This information is provided by the National Institutes of Health (NIH) Genetic and Rare Diseases Information Center (GARD).
Hereditary multiple osteochondromas (HMO), also called hereditary multiple exostoses, is a genetic disorder that causes the development of multiple, cartilage-covered tumors on the external surfaces of bones (osteochondromas). The osteochondromas typically become apparent during childhood or adolescence, and the number, size and location of osteochondromas varies from person to person. Signs and symptoms may include pain, decreased range of motion, nerve impingement, deformity, differences in limb length, short stature, and fractures. Osteochondromas of the ribs may cause complications such as a collapsed lung (pneumothorax), hemothorax, or pericardial effusion. Osteochondromas typically grow throughout childhood and stop growing when the growth plates close. However, they do recur later on in some people. While the vast majority of osteochondromas are benign (noncancerous), they may become malignant (cancerous) in adulthood in 2% to 5% of people with HMO.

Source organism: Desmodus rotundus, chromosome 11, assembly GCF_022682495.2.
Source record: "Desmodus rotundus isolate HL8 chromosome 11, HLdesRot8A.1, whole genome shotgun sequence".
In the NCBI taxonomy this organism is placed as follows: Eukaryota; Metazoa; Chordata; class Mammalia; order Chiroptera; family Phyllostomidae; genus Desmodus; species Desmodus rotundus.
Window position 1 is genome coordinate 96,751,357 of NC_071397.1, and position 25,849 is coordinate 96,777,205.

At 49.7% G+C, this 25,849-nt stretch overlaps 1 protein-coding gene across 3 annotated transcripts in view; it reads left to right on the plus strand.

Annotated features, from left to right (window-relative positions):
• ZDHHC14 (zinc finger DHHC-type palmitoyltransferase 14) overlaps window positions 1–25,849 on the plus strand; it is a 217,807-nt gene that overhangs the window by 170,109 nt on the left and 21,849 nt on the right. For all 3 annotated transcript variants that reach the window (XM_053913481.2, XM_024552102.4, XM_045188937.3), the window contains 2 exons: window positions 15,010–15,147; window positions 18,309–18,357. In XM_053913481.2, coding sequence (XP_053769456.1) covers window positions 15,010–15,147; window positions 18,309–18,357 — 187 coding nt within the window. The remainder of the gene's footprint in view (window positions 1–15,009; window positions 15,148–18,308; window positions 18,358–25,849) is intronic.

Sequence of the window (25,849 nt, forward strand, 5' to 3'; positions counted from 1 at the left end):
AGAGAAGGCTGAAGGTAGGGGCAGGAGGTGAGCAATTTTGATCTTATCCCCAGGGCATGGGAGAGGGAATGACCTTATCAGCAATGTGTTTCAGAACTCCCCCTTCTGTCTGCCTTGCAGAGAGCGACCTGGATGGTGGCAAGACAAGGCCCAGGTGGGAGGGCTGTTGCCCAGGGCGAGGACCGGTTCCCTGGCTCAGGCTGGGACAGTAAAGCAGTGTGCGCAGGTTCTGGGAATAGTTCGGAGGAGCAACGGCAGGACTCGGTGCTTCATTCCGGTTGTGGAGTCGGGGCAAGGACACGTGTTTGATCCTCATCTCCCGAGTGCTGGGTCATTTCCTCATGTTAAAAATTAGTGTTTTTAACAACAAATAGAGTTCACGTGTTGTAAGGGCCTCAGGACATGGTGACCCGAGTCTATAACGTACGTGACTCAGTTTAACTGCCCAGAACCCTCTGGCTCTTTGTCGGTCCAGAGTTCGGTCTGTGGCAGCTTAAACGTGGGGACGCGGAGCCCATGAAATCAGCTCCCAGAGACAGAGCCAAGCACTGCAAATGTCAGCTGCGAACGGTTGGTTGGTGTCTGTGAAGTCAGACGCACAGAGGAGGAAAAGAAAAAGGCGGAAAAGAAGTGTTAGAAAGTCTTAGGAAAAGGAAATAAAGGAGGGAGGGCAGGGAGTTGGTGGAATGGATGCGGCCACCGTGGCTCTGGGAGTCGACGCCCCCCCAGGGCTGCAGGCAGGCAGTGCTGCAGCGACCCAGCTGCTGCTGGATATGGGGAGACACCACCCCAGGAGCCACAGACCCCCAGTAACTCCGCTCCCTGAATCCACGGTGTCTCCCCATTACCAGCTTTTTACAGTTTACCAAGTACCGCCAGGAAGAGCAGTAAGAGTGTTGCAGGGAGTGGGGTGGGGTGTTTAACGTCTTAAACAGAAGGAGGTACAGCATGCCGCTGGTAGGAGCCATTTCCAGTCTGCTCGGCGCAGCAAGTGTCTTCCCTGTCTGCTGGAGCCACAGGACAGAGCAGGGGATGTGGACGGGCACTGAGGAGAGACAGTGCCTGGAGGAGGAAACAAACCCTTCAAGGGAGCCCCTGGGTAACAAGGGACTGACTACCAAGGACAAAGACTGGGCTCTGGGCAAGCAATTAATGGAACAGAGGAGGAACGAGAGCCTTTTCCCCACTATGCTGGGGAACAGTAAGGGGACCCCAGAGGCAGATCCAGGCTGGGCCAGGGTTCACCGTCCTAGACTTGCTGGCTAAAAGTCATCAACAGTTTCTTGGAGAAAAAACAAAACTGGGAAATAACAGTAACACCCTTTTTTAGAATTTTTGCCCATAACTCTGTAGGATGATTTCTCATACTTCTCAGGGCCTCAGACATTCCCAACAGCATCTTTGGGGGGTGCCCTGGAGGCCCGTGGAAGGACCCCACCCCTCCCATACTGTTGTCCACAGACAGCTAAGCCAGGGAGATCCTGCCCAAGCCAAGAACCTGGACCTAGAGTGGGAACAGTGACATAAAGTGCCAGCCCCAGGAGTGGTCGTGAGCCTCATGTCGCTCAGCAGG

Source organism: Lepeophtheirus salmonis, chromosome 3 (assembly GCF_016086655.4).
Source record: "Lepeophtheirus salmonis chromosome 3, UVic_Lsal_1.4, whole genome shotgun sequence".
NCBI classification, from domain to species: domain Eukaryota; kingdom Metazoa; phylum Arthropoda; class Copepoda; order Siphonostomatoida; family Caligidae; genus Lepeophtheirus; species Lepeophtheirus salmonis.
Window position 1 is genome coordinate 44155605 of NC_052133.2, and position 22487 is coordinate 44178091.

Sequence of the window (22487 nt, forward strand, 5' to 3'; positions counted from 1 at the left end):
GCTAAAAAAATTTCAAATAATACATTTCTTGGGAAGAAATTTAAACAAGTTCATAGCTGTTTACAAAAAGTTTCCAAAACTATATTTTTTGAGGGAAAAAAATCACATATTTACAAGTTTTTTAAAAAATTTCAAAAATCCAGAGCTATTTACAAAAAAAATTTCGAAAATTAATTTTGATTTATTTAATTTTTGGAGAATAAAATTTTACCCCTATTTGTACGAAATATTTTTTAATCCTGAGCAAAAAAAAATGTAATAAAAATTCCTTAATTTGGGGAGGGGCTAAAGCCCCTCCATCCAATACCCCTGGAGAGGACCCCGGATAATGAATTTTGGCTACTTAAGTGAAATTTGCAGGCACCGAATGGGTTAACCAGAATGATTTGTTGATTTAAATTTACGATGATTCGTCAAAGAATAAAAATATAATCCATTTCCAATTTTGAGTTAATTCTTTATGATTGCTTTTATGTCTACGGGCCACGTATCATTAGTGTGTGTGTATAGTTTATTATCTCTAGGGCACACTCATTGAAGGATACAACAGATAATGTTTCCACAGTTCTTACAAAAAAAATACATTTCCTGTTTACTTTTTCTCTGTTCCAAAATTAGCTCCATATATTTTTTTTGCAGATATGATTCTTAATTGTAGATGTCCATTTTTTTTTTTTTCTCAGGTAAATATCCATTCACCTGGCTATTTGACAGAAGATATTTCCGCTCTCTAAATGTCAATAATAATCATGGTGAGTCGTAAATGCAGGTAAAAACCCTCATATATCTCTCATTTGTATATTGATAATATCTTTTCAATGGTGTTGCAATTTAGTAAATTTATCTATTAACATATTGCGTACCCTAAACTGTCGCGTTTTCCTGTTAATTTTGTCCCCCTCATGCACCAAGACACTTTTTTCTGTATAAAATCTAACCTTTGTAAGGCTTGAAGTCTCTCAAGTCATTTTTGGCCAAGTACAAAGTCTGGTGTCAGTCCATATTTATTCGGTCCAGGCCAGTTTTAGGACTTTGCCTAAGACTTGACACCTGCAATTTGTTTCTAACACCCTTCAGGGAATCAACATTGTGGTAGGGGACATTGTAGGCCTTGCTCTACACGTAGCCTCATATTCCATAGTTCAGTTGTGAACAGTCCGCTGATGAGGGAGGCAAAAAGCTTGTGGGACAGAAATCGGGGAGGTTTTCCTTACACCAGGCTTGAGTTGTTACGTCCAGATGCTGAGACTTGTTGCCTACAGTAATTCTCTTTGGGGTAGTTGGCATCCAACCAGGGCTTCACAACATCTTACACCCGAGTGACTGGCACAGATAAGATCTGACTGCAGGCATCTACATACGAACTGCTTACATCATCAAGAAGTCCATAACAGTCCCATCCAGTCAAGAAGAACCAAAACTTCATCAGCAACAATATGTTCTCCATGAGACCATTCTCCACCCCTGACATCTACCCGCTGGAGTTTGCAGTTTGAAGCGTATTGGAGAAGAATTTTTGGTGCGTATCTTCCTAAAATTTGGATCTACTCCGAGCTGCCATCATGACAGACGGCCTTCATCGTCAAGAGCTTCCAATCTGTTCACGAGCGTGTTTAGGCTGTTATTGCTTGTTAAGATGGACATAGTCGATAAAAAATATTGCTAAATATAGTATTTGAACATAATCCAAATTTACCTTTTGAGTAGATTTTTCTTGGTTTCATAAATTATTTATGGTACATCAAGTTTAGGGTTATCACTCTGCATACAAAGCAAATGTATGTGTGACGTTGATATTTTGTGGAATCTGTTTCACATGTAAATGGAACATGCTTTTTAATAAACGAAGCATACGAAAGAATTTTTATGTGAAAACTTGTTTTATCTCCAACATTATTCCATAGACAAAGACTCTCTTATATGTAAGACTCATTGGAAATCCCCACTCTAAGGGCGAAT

Most cases of HMO are caused by a mutation in the EXT1 or EXT2 gene with autosomal dominant inheritance. About 96% of females with a mutation responsible for HMO will develop osteochondromas (a phenomenon known as reduced penetrance), and 100% of males will develop osteochondromas.
Treatment depends on the locations and sizes of osteochondromas and the severity of symptoms they cause. Examples of treatment options include a “watch and wait” approach (when no symptoms are present), surgical removal of the tumor, corrective osteotomy, and growth plate arrest or limb-lengthening procedures. While benign osteochondromas generally do not affect life expectancy, they still may cause a variety of health problems and debilitating symptoms that can impair quality of life. Osteochondromas that become malignant (turning into chondrosarcomas or osteosarcomas) can be life-threatening, but the outlook in these cases may depend on the tumor grade.
For more information, visit GARD.